The Fighter (2010): United States – directed by David O. Russell
Rated R by the MPAA – contains boxing violence, strong language, some sexual content
The Fighter is a passion project, on a number of levels. Mark Wahlberg stuck with it for years, training on the sets of his other films until financing and a director could be finalized. Darren Aronofsky, granted an executive producer credit, was attached to direct before moving on to complete Black Swan [review here]. David O. Russell stepped in, and managed to make Wahlberg’s passion project into a worthy film. And, even if it is simple in its approach and execution, it is rousing, moving, and engaging.
Wahlberg plays Mickey Ward, a boxer with a host of problems. His recent bouts have been used as stepping stones for other up and coming boxers, and he’s still waiting for his chance. His brother, Dicky Eklund (Christian Bale), and mother, Alice (Melissa Leo), have been his trainer and manager respectively. They’ve been responsible for all his success, and all his failure.
Dicky, in particular, has been a failure. An HBO film crew follows him around in many of the opening scenes. Dicky believes they are documenting his comeback, fourteen years after he knocked down Sugar Ray Leonard and put Lowell, Massachusetts, on the map. The producers are clear that they’re making a documentary on crack addiction.
Dicky’s problems with drugs involve run-ins with the law. Mickey O’Keefe (perfectly at home playing himself) knows this all too well, as he’s a local law enforcer and a friend of the family. O’Keefe is also a trainer, and repeatedly urges Ward to move on, past Dicky and Alice, in order to have a legitimate shot. Mickey’s dad, George Ward (Jack McGee) also wants something better for Mickey, knowing that the family isn’t a positive influence.
But family is all Mickey has. There’s Alice, Dickey (who has taught him all he knows about boxing), and a passel of blond sisters, each of them scornful of anyone who has been to college. They are a tight knit family, not unlike those portrayed in other films set in Massachusetts – Conviction [review here], or The Town [review here] – but they are also a burden.
One day George encourages Mickey to ask out the local barmaid, a girl he’s been ogling for years. She’s tough and surly, and an equal match for any of her customers. Her name is Charlene (Amy Adams), and she has to make sure Mickey isn’t married before she’ll go out with him. Her clientele would not be above such behavior. Charlene proves to be another positive influence on Mickey, alongside George and O’Keefe. She, too, realizes the destruction Alice and Dickey bring upon Mickey and his career, and after one fateful fight she, George, and O’Keefe agree to train and manage Mickey as long as he stops seeking help from his other family. It helps, too, that Dicky’s in jail.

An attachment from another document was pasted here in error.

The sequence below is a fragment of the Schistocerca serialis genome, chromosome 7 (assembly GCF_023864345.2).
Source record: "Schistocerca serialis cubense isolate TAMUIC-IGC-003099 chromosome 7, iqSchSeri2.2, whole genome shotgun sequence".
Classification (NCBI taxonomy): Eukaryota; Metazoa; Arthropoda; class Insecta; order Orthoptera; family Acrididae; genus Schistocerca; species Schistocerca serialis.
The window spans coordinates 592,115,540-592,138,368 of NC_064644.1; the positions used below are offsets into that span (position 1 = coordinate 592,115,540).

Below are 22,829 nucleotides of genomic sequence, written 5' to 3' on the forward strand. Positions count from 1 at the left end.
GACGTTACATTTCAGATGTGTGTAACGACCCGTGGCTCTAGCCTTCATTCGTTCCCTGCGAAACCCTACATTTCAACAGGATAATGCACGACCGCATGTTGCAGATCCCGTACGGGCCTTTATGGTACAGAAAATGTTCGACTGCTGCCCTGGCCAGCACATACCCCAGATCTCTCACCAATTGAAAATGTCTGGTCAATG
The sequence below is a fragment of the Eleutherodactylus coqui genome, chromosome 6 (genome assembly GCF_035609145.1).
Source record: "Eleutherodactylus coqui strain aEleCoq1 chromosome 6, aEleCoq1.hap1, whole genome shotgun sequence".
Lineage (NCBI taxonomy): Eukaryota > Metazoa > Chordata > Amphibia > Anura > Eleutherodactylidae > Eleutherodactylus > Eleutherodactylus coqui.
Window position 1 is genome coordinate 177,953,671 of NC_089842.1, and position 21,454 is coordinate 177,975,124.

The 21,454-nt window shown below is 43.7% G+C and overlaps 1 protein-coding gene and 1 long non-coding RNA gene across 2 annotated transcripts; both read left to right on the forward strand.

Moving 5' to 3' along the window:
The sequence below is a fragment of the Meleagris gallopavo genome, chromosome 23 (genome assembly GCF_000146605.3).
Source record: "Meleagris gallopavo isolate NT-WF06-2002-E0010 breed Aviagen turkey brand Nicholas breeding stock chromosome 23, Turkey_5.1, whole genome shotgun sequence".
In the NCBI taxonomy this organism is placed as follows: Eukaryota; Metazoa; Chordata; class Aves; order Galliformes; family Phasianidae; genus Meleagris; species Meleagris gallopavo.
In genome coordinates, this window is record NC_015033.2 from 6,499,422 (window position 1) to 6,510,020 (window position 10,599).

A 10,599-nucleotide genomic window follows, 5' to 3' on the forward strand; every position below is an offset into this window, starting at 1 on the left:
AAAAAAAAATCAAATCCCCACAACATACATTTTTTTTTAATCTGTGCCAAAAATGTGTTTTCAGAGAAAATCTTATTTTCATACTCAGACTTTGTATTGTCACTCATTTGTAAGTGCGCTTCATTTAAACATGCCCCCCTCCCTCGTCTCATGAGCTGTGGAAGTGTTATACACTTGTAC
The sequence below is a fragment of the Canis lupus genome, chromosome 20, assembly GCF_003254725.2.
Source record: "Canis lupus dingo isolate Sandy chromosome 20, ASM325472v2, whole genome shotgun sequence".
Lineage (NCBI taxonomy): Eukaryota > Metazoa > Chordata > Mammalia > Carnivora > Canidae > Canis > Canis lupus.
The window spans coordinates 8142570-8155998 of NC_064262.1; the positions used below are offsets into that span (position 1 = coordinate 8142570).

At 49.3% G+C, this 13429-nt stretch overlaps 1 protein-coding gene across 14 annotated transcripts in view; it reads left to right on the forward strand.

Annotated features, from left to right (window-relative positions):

Mickey’s rise to the top is inspiring, and all the more so because it is clear how much he depends on his family. It may not be an original idea for a film, but it’s a true story. A final reconciliation is particularly moving, and Mickey’s successful boxing matches are more powerful because of it.
The Fighter is an actor’s film, first and foremost. It is possibly the second best-acted film of the year, following The King’s Speech [review here]. Wahlberg holds his own as Mickey, a person he obsessed over for years before the film was made. More impressive still is Adams, playing a rough woman trying to make it through life. Her tenderness and compassion for Mickey manages to realistically co-exist with her fiery temper when faced with his sisters, and minimal make-up emphasizes her natural beauty and fragility. She also proves she can play tough and sexy, in a departure from some of her other outstanding acting efforts. Leo is also remarkable, imbuing Alice with a verve that leaves an immediate impression on the viewer. Bale, however, is the most outstanding. His crack-addicted Dicky is remarkable, and he often reminds one of a bird, glancing to and fro constantly. He talks, mumbles, incessantly. He is bug-eyed and gaunt, almost unrecognizable. This is Bale’s greatest talent, and he stands among the best of this generation at utterly occupying a character. It is frightening.
Russell’s direction is surprisingly straightforward. There are few stylistic flourishes, as befits a straightforward boxing drama. The televised matches are shot digitally, it appears, in an effort to replicate the actual television footage. Otherwise, Russell lets his actors carry the film, and they succeed. The Fighter doesn’t aim to be particularly innovative or original, but it successfully tells the story of Mickey Ward’s comeback run and is worth the time of any boxing or acting fan.